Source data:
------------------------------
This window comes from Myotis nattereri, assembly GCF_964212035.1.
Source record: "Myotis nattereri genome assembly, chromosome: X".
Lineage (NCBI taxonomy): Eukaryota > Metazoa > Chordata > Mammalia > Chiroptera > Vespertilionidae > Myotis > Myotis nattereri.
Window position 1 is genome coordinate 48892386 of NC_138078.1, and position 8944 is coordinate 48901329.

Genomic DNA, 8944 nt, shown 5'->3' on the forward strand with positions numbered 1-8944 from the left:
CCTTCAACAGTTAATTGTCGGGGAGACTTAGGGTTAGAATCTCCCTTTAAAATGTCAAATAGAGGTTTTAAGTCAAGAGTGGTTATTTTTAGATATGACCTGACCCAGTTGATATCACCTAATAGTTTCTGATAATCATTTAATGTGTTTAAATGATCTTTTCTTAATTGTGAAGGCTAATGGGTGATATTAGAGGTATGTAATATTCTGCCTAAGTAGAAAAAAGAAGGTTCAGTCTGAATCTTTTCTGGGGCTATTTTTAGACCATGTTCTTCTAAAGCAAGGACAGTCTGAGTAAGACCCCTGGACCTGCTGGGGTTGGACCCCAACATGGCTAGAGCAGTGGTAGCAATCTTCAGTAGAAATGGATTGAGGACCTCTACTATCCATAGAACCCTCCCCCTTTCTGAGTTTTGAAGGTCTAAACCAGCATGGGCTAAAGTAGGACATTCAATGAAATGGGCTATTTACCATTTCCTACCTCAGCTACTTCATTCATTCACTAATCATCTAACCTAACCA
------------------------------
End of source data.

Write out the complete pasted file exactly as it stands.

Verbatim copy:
This window comes from Myotis nattereri, assembly GCF_964212035.1.
Source record: "Myotis nattereri genome assembly, chromosome: X".
Lineage (NCBI taxonomy): Eukaryota > Metazoa > Chordata > Mammalia > Chiroptera > Vespertilionidae > Myotis > Myotis nattereri.
Window position 1 is genome coordinate 48892386 of NC_138078.1, and position 8944 is coordinate 48901329.

Genomic DNA, 8944 nt, shown 5'->3' on the forward strand with positions numbered 1-8944 from the left:
CCTTCAACAGTTAATTGTCGGGGAGACTTAGGGTTAGAATCTCCCTTTAAAATGTCAAATAGAGGTTTTAAGTCAAGAGTGGTTATTTTTAGATATGACCTGACCCAGTTGATATCACCTAATAGTTTCTGATAATCATTTAATGTGTTTAAATGATCTTTTCTTAATTGTGAAGGCTAATGGGTGATATTAGAGGTATGTAATATTCTGCCTAAGTAGAAAAAAGAAGGTTCAGTCTGAATCTTTTCTGGGGCTATTTTTAGACCATGTTCTTCTAAAGCAAGGACAGTCTGAGTAAGACCCCTGGACCTGCTGGGGTTGGACCCCAACATGGCTAGAGCAGTGGTAGCAATCTTCAGTAGAAATGGATTGAGGACCTCTACTATCCATAGAACCCTCCCCCTTTCTGAGTTTTGAAGGTCTAAACCAGCATGGGCTAAAGTAGGACATTCAATGAAATGGGCTATTTACCATTTCCTACCTCAGCTACTTCATTCATTCACTAATCATCTAACCTAACCA